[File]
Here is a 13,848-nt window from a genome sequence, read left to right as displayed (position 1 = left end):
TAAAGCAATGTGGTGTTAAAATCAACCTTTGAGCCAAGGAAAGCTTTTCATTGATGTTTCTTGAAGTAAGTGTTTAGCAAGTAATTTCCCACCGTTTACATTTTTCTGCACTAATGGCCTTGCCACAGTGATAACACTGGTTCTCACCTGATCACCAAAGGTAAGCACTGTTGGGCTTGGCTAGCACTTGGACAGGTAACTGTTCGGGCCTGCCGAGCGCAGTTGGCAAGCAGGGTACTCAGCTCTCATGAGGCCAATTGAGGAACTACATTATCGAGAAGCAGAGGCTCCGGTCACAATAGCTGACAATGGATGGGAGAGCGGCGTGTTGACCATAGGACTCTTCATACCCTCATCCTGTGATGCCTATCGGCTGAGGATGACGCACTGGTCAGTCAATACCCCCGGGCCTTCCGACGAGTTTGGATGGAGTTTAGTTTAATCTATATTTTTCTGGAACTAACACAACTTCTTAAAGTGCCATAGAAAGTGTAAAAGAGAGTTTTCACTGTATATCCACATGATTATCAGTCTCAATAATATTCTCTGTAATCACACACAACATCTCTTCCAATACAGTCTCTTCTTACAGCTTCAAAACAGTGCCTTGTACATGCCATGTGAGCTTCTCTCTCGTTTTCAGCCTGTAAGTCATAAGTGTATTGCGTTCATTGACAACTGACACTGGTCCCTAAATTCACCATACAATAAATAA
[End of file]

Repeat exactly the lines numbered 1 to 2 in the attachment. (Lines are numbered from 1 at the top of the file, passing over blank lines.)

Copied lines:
Here is a 13,848-nt window from a genome sequence, read left to right as displayed (position 1 = left end):
TAAAGCAATGTGGTGTTAAAATCAACCTTTGAGCCAAGGAAAGCTTTTCATTGATGTTTCTTGAAGTAAGTGTTTAGCAAGTAATTTCCCACCGTTTACATTTTTCTGCACTAATGGCCTTGCCACAGTGATAACACTGGTTCTCACCTGATCACCAAAGGTAAGCACTGTTGGGCTTGGCTAGCACTTGGACAGGTAACTGTTCGGGCCTGCCGAGCGCAGTTGGCAAGCAGGGTACTCAGCTCTCATGAGGCCAATTGAGGAACTACATTATCGAGAAGCAGAGGCTCCGGTCACAATAGCTGACAATGGATGGGAGAGCGGCGTGTTGACCATAGGACTCTTCATACCCTCATCCTGTGATGCCTATCGGCTGAGGATGACGCACTGGTCAGTCAATACCCCCGGGCCTTCCGACGAGTTTGGATGGAGTTTAGTTTAATCTATATTTTTCTGGAACTAACACAACTTCTTAAAGTGCCATAGAAAGTGTAAAAGAGAGTTTTCACTGTATATCCACATGATTATCAGTCTCAATAATATTCTCTGTAATCACACACAACATCTCTTCCAATACAGTCTCTTCTTACAGCTTCAAAACAGTGCCTTGTACATGCCATGTGAGCTTCTCTCTCGTTTTCAGCCTGTAAGTCATAAGTGTATTGCGTTCATTGACAACTGACACTGGTCCCTAAATTCACCATACAATAAATAA